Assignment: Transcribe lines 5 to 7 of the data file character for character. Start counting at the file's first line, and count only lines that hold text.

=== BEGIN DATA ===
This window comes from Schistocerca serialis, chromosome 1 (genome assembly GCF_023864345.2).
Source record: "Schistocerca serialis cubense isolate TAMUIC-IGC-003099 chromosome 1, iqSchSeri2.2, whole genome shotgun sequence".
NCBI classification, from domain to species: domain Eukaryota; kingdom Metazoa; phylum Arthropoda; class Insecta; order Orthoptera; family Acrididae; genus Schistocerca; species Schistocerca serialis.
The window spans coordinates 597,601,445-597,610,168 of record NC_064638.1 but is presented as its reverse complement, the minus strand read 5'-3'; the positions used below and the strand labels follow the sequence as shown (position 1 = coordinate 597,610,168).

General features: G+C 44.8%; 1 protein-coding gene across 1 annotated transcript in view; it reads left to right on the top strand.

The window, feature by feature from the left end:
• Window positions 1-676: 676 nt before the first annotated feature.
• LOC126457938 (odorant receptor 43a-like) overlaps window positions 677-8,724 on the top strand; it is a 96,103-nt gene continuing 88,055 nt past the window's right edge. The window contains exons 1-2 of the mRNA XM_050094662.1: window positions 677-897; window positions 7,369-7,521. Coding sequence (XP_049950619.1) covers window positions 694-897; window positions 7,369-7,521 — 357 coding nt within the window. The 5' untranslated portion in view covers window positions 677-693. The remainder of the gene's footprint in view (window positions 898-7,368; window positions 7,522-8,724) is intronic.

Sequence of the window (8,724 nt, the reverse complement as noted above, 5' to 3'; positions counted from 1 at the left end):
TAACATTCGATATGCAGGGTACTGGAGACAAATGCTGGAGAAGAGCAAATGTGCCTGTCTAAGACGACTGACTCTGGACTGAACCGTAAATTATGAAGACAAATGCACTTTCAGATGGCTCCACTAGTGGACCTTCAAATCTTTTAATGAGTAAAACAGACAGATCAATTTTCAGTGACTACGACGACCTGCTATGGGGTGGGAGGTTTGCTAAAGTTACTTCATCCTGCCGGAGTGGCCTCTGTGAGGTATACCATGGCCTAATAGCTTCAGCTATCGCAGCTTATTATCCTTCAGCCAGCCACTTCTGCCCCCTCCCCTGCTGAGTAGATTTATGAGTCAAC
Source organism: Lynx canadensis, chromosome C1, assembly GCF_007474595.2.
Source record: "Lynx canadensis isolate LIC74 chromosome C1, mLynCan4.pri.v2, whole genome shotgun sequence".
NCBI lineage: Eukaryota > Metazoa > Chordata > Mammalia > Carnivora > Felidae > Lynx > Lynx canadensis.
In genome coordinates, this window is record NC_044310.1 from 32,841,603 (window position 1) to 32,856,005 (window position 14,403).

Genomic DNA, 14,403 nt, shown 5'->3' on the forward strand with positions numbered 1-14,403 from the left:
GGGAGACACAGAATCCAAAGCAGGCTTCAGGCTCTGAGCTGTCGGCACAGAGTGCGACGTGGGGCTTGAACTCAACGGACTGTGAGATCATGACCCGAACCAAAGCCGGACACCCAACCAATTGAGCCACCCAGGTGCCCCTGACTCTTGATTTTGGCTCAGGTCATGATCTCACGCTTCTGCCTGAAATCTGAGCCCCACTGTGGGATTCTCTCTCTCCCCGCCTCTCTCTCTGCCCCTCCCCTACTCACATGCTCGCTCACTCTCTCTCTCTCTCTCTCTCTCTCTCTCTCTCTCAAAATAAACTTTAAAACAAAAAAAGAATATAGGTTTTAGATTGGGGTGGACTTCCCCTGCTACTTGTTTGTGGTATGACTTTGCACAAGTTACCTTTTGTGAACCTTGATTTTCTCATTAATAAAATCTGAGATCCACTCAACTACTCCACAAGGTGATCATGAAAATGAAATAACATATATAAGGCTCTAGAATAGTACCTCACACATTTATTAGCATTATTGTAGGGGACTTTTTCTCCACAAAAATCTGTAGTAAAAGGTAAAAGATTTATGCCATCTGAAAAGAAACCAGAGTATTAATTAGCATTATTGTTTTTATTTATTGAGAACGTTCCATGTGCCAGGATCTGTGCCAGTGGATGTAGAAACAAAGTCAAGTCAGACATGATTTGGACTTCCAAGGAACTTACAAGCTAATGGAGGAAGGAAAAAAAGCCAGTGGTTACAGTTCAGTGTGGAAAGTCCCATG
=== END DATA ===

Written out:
General features: G+C 44.8%; 1 protein-coding gene across 1 annotated transcript in view; it reads left to right on the top strand.

The window, feature by feature from the left end:
• Window positions 1-676: 676 nt before the first annotated feature.